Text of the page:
Sign up ×
Stack Overflow is a community of 4.7 million programmers, just like you, helping each other. Join them, it only takes a minute:

I have a file which doesn't require UAC Warning. I copied the file to another location using C#.NET

 File.Copy("Original.exe", "Copy.exe");

Now i see that Copy.exe require UAC warning to run under windows 7/Vista.

How can i compare between Original.exe and Copy.exe to see exactly what happened to the file and change it manually so that it doesn't require UAC anymore. Which tool can i use to achieve that ?

enter image description here

BOTH EXECUTABLE ARE THE SAME FILE : How to know the difference between these two files ?

share|improve this question
Is "Copy.exe" the real target file name? Windows uses Installer Detection which marks some files with updater/setup/install keywords in file name as requiring administrator privileges. –  max Jul 15 '12 at 22:35
No it's just an example. The original name is UpdatePriv.exe –  Rafik Bari Jul 15 '12 at 22:35
Than it is the case. Try removing "Update" part from file name. –  max Jul 15 '12 at 22:36
related question:… –  max Jul 15 '12 at 22:37
@max please add your comment as an answer. –  user844541 Jul 16 '12 at 7:38

3 Answers 3

up vote 6 down vote accepted

Windows Installer Detection Technology is the reason of such behavior. There is a set of conditions which force executable file to be considered as requiring administrator privileges:

  1. 32 bit executables
  2. Applications without a requestedExecutionLevel
  3. Interactive processes running as a Standard User with LUA enabled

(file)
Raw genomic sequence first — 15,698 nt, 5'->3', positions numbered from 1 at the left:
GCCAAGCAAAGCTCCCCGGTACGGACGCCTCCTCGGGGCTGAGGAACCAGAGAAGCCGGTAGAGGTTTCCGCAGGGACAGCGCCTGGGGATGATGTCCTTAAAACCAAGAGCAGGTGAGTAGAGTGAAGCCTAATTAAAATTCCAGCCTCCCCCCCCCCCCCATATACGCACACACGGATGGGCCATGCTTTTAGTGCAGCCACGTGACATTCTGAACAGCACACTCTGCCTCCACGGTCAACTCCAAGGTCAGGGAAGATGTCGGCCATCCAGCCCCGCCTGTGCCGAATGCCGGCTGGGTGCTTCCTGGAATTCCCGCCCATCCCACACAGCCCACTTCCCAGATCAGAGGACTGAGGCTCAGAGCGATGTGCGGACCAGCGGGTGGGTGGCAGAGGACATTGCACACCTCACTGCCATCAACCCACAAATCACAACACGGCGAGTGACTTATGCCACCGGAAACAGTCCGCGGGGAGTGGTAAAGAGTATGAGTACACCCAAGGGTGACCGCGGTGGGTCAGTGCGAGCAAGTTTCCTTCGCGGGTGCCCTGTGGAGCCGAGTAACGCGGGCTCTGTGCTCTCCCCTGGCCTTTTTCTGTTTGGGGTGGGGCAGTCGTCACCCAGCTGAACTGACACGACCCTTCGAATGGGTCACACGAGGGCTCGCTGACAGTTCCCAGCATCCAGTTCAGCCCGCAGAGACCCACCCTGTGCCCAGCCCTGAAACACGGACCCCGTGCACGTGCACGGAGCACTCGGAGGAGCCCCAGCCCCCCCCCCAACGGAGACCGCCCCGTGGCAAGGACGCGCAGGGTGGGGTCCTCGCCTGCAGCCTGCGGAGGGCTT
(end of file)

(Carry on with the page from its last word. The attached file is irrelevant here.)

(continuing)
Before a 32 bit process is created, the following attributes are checked to determine whether it is an installer:

  • Filename includes keywords like "install," "setup," "update," etc.
  • Keywords in the following Versioning Resource fields: Vendor, Company Name, Product Name, File Description, Original Filename, Internal Name, and Export Name.
  • Keywords in the side-by-side manifest embedded in the executable.
  • Keywords in specific StringTable entries linked in the executable.
  • Key attributes in the RC data linked in the executable.
  • Targeted sequences of bytes within the executable.

Related MSDN article:

Possible solutions:

  • If you are the author of executable, include manifest with specified requestedExecutionLevel
  • If you don't have access to source code - try to add or modify manifest using appropriate utilities (mt for example or maybe some generic resource editor)
  • Avoid keywords update, install and setup in executable file name
share|improve this answer

Afte copying the file try to set the file's acl like that:

var file = new FileInfo("copy.exe")
 var fileSecurity = file.GetAccessControl();
 fileSecurity.AddAccessRule(new FileSystemAccessRule(new SecurityIdentifier(WellKnownSidType.WorldSid, null),
share|improve this answer

You may find that the problem is to do with the location rather than the file. Win 7 is very fussy, especially if you try and change anything under Program Files.

Have you tried putting the original file in the new location to check if that also required UAC approval?

share|improve this answer
Yes, tried that ! Whenever i use File.Copy() method the copied file require UAC approval ! –  Rafik Bari Jul 15 '12 at 22:33
So, am I correct in assuming that if you manually rename and copy the file to the new location, then you don't need UAT approval? –  DeanOC Jul 15 '12 at 22:38

Your Answer


By posting your answer, you agree to the privacy policy and terms of service.

Not the answer you're looking for? Browse other questions tagged or ask your own question.